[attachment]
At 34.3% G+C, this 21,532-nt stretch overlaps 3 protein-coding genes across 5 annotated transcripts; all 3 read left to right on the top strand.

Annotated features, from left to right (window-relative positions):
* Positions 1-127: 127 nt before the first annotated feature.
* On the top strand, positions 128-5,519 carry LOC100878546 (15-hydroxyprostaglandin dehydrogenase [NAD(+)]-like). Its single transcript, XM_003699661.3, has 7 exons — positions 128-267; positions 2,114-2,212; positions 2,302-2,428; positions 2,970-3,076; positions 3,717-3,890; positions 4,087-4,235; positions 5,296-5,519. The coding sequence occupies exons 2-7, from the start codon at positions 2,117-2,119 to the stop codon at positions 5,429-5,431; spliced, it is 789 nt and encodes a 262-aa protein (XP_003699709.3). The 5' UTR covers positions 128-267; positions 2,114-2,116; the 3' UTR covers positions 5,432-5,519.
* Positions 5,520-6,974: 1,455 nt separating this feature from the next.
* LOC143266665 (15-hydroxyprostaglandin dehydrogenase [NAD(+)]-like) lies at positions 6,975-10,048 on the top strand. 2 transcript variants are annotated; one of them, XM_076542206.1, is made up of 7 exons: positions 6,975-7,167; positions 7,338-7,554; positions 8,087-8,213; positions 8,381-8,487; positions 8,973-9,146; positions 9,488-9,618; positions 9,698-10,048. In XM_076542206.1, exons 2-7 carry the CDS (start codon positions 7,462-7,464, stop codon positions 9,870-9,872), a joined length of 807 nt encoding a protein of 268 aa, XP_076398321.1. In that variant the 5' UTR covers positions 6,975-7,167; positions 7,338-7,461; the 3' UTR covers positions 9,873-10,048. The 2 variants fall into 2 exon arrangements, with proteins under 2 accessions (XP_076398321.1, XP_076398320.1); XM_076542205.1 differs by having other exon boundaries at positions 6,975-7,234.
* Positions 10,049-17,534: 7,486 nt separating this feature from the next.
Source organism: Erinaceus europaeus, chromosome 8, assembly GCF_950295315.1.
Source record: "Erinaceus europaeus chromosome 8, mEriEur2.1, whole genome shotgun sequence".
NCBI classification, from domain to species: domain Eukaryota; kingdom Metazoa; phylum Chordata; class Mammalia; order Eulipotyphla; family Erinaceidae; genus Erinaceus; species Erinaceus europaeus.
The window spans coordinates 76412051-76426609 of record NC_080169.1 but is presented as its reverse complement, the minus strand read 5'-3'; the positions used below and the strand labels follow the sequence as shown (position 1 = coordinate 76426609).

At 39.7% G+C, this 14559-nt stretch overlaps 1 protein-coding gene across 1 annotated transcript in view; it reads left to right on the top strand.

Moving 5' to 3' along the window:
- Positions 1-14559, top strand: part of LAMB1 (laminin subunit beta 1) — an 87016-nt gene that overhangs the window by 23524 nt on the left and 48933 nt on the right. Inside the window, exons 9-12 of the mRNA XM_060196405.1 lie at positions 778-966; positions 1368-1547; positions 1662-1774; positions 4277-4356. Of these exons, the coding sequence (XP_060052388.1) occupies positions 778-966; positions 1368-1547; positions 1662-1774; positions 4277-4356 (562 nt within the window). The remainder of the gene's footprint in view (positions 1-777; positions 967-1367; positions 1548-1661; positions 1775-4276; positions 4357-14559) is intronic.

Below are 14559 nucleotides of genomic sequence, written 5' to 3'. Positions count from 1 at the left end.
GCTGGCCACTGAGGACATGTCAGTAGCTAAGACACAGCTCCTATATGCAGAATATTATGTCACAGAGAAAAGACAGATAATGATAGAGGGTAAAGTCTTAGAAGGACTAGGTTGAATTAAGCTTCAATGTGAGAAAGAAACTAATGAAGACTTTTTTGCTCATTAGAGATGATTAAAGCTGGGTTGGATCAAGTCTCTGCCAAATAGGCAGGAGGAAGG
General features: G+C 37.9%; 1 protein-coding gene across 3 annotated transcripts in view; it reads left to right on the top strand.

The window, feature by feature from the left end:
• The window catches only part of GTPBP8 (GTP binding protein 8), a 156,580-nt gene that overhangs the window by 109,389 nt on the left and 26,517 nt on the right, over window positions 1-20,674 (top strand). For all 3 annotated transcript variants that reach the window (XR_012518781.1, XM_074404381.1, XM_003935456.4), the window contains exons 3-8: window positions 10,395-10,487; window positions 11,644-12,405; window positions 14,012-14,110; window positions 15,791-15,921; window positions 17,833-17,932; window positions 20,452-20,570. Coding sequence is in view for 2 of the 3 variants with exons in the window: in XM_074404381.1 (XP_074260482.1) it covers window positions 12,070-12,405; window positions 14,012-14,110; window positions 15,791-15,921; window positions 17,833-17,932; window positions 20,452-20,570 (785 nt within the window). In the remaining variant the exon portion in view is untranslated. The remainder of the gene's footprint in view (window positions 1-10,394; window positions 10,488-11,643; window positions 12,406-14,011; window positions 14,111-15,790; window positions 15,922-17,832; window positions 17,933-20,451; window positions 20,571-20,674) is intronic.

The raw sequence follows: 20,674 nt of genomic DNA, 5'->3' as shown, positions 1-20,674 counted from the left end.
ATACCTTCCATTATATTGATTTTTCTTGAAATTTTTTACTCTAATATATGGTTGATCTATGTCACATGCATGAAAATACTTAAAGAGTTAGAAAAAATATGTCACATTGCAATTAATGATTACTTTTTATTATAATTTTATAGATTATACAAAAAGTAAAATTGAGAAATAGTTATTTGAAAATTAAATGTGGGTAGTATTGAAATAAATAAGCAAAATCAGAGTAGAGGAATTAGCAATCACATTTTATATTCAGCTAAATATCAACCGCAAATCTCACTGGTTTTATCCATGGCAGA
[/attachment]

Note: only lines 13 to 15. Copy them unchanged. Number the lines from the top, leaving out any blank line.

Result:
Moving 5' to 3' along the window:
- Positions 1-14559, top strand: part of LAMB1 (laminin subunit beta 1) — an 87016-nt gene that overhangs the window by 23524 nt on the left and 48933 nt on the right. Inside the window, exons 9-12 of the mRNA XM_060196405.1 lie at positions 778-966; positions 1368-1547; positions 1662-1774; positions 4277-4356. Of these exons, the coding sequence (XP_060052388.1) occupies positions 778-966; positions 1368-1547; positions 1662-1774; positions 4277-4356 (562 nt within the window). The remainder of the gene's footprint in view (positions 1-777; positions 967-1367; positions 1548-1661; positions 1775-4276; positions 4357-14559) is intronic.

Below are 14559 nucleotides of genomic sequence, written 5' to 3'. Positions count from 1 at the left end.